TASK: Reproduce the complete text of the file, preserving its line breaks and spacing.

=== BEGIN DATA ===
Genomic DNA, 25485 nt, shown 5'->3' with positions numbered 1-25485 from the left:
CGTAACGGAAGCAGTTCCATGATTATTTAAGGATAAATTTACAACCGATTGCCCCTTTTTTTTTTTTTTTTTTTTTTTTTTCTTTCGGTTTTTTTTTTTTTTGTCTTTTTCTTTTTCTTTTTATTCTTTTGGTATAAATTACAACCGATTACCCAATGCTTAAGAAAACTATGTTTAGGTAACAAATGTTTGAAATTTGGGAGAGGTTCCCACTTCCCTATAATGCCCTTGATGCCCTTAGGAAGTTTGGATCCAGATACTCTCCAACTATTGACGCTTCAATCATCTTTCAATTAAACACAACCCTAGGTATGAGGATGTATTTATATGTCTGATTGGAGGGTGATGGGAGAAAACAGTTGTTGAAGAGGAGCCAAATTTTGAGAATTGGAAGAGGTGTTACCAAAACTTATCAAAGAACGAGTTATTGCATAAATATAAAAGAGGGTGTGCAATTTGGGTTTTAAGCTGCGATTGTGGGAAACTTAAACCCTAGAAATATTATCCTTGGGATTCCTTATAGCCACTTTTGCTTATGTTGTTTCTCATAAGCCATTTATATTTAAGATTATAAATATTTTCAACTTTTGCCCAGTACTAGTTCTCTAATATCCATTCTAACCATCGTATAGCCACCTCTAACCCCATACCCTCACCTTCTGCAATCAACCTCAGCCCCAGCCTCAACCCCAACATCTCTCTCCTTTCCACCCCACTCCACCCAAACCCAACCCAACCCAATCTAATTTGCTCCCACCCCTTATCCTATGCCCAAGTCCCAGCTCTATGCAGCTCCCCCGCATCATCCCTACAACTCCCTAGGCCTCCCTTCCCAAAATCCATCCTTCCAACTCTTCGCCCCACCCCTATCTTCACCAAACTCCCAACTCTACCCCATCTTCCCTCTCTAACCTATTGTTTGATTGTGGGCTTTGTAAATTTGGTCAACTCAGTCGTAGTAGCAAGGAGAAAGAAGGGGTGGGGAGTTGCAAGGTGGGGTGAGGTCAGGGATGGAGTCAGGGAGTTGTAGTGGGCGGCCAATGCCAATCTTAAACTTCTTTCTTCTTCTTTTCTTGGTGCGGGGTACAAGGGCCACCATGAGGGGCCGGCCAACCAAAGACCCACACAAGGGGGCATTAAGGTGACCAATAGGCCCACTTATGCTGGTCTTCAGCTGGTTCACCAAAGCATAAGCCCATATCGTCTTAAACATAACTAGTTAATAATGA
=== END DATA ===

Genomic DNA, 25485 nt, shown 5'->3' with positions numbered 1-25485 from the left:
CGTAACGGAAGCAGTTCCATGATTATTTAAGGATAAATTTACAACCGATTGCCCCTTTTTTTTTTTTTTTTTTTTTTTTTTCTTTCGGTTTTTTTTTTTTTTGTCTTTTTCTTTTTCTTTTTATTCTTTTGGTATAAATTACAACCGATTACCCAATGCTTAAGAAAACTATGTTTAGGTAACAAATGTTTGAAATTTGGGAGAGGTTCCCACTTCCCTATAATGCCCTTGATGCCCTTAGGAAGTTTGGATCCAGATACTCTCCAACTATTGACGCTTCAATCATCTTTCAATTAAACACAACCCTAGGTATGAGGATGTATTTATATGTCTGATTGGAGGGTGATGGGAGAAAACAGTTGTTGAAGAGGAGCCAAATTTTGAGAATTGGAAGAGGTGTTACCAAAACTTATCAAAGAACGAGTTATTGCATAAATATAAAAGAGGGTGTGCAATTTGGGTTTTAAGCTGCGATTGTGGGAAACTTAAACCCTAGAAATATTATCCTTGGGATTCCTTATAGCCACTTTTGCTTATGTTGTTTCTCATAAGCCATTTATATTTAAGATTATAAATATTTTCAACTTTTGCCCAGTACTAGTTCTCTAATATCCATTCTAACCATCGTATAGCCACCTCTAACCCCATACCCTCACCTTCTGCAATCAACCTCAGCCCCAGCCTCAACCCCAACATCTCTCTCCTTTCCACCCCACTCCACCCAAACCCAACCCAACCCAATCTAATTTGCTCCCACCCCTTATCCTATGCCCAAGTCCCAGCTCTATGCAGCTCCCCCGCATCATCCCTACAACTCCCTAGGCCTCCCTTCCCAAAATCCATCCTTCCAACTCTTCGCCCCACCCCTATCTTCACCAAACTCCCAACTCTACCCCATCTTCCCTCTCTAACCTATTGTTTGATTGTGGGCTTTGTAAATTTGGTCAACTCAGTCGTAGTAGCAAGGAGAAAGAAGGGGTGGGGAGTTGCAAGGTGGGGTGAGGTCAGGGATGGAGTCAGGGAGTTGTAGTGGGCGGCCAATGCCAATCTTAAACTTCTTTCTTCTTCTTTTCTTGGTGCGGGGTACAAGGGCCACCATGAGGGGCCGGCCAACCAAAGACCCACACAAGGGGGCATTAAGGTGACCAATAGGCCCACTTATGCTGGTCTTCAGCTGGTTCACCAAAGCATAAGCCCATATCGTCTTAAACATAACTAGTTAATAATGA